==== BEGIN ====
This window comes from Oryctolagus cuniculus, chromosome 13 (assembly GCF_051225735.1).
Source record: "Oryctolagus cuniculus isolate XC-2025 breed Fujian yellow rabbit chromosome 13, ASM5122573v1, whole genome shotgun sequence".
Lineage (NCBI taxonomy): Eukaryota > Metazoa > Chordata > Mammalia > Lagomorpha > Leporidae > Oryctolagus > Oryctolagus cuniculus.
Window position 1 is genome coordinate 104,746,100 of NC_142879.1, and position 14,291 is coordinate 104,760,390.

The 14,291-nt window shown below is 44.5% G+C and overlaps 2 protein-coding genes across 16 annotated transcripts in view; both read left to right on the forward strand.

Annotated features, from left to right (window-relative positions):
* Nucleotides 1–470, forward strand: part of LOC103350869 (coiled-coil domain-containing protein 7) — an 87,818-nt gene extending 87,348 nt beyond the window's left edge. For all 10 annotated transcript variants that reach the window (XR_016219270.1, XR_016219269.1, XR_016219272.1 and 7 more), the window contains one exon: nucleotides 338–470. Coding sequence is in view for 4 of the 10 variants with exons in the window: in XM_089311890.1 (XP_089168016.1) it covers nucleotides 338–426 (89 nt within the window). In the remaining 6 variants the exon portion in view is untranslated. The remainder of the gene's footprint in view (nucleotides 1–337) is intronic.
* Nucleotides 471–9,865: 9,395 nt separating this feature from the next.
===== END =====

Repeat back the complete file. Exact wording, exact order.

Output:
This window comes from Oryctolagus cuniculus, chromosome 13 (assembly GCF_051225735.1).
Source record: "Oryctolagus cuniculus isolate XC-2025 breed Fujian yellow rabbit chromosome 13, ASM5122573v1, whole genome shotgun sequence".
Lineage (NCBI taxonomy): Eukaryota > Metazoa > Chordata > Mammalia > Lagomorpha > Leporidae > Oryctolagus > Oryctolagus cuniculus.
Window position 1 is genome coordinate 104,746,100 of NC_142879.1, and position 14,291 is coordinate 104,760,390.

The 14,291-nt window shown below is 44.5% G+C and overlaps 2 protein-coding genes across 16 annotated transcripts in view; both read left to right on the forward strand.

Annotated features, from left to right (window-relative positions):
* Nucleotides 1–470, forward strand: part of LOC103350869 (coiled-coil domain-containing protein 7) — an 87,818-nt gene extending 87,348 nt beyond the window's left edge. For all 10 annotated transcript variants that reach the window (XR_016219270.1, XR_016219269.1, XR_016219272.1 and 7 more), the window contains one exon: nucleotides 338–470. Coding sequence is in view for 4 of the 10 variants with exons in the window: in XM_089311890.1 (XP_089168016.1) it covers nucleotides 338–426 (89 nt within the window). In the remaining 6 variants the exon portion in view is untranslated. The remainder of the gene's footprint in view (nucleotides 1–337) is intronic.
* Nucleotides 471–9,865: 9,395 nt separating this feature from the next.